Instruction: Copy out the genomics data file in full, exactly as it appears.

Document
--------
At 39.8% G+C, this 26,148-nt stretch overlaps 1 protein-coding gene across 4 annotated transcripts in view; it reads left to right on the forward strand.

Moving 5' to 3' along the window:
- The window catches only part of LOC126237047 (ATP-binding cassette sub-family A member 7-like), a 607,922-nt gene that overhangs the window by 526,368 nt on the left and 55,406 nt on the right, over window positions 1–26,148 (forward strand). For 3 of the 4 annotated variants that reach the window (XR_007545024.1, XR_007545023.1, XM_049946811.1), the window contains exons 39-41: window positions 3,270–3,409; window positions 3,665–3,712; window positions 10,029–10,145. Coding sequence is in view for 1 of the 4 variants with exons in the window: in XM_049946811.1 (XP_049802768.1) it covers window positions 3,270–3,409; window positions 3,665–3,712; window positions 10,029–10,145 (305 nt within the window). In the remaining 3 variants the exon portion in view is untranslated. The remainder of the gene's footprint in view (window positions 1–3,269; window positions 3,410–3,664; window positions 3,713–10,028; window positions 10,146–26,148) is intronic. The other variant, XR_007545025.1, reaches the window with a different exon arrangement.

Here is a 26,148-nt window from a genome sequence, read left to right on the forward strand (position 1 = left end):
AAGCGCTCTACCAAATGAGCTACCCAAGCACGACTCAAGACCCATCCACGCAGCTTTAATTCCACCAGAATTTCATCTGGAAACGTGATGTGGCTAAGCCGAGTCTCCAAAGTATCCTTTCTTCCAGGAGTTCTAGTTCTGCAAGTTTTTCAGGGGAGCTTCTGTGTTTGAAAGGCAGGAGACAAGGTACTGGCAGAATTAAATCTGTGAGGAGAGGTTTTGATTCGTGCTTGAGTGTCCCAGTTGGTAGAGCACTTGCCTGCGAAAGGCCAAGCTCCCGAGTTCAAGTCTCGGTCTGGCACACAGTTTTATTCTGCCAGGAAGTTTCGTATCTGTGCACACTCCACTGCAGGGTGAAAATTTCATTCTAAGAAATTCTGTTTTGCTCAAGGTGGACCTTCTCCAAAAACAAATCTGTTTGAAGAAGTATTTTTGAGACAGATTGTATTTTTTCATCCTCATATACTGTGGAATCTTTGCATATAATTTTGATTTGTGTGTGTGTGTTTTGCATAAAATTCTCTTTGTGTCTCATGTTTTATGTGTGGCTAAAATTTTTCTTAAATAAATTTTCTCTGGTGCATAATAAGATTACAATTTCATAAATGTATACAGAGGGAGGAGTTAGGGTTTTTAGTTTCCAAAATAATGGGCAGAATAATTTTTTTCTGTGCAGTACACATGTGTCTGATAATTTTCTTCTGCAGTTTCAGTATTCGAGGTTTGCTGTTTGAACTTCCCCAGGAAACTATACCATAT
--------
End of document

At 39.8% G+C, this 26,148-nt stretch overlaps 1 protein-coding gene across 4 annotated transcripts in view; it reads left to right on the forward strand.

Moving 5' to 3' along the window:
- The window catches only part of LOC126237047 (ATP-binding cassette sub-family A member 7-like), a 607,922-nt gene that overhangs the window by 526,368 nt on the left and 55,406 nt on the right, over window positions 1–26,148 (forward strand). For 3 of the 4 annotated variants that reach the window (XR_007545024.1, XR_007545023.1, XM_049946811.1), the window contains exons 39-41: window positions 3,270–3,409; window positions 3,665–3,712; window positions 10,029–10,145. Coding sequence is in view for 1 of the 4 variants with exons in the window: in XM_049946811.1 (XP_049802768.1) it covers window positions 3,270–3,409; window positions 3,665–3,712; window positions 10,029–10,145 (305 nt within the window). In the remaining 3 variants the exon portion in view is untranslated. The remainder of the gene's footprint in view (window positions 1–3,269; window positions 3,410–3,664; window positions 3,713–10,028; window positions 10,146–26,148) is intronic. The other variant, XR_007545025.1, reaches the window with a different exon arrangement.

Here is a 26,148-nt window from a genome sequence, read left to right on the forward strand (position 1 = left end):
AAGCGCTCTACCAAATGAGCTACCCAAGCACGACTCAAGACCCATCCACGCAGCTTTAATTCCACCAGAATTTCATCTGGAAACGTGATGTGGCTAAGCCGAGTCTCCAAAGTATCCTTTCTTCCAGGAGTTCTAGTTCTGCAAGTTTTTCAGGGGAGCTTCTGTGTTTGAAAGGCAGGAGACAAGGTACTGGCAGAATTAAATCTGTGAGGAGAGGTTTTGATTCGTGCTTGAGTGTCCCAGTTGGTAGAGCACTTGCCTGCGAAAGGCCAAGCTCCCGAGTTCAAGTCTCGGTCTGGCACACAGTTTTATTCTGCCAGGAAGTTTCGTATCTGTGCACACTCCACTGCAGGGTGAAAATTTCATTCTAAGAAATTCTGTTTTGCTCAAGGTGGACCTTCTCCAAAAACAAATCTGTTTGAAGAAGTATTTTTGAGACAGATTGTATTTTTTCATCCTCATATACTGTGGAATCTTTGCATATAATTTTGATTTGTGTGTGTGTGTTTTGCATAAAATTCTCTTTGTGTCTCATGTTTTATGTGTGGCTAAAATTTTTCTTAAATAAATTTTCTCTGGTGCATAATAAGATTACAATTTCATAAATGTATACAGAGGGAGGAGTTAGGGTTTTTAGTTTCCAAAATAATGGGCAGAATAATTTTTTTCTGTGCAGTACACATGTGTCTGATAATTTTCTTCTGCAGTTTCAGTATTCGAGGTTTGCTGTTTGAACTTCCCCAGGAAACTATACCATAT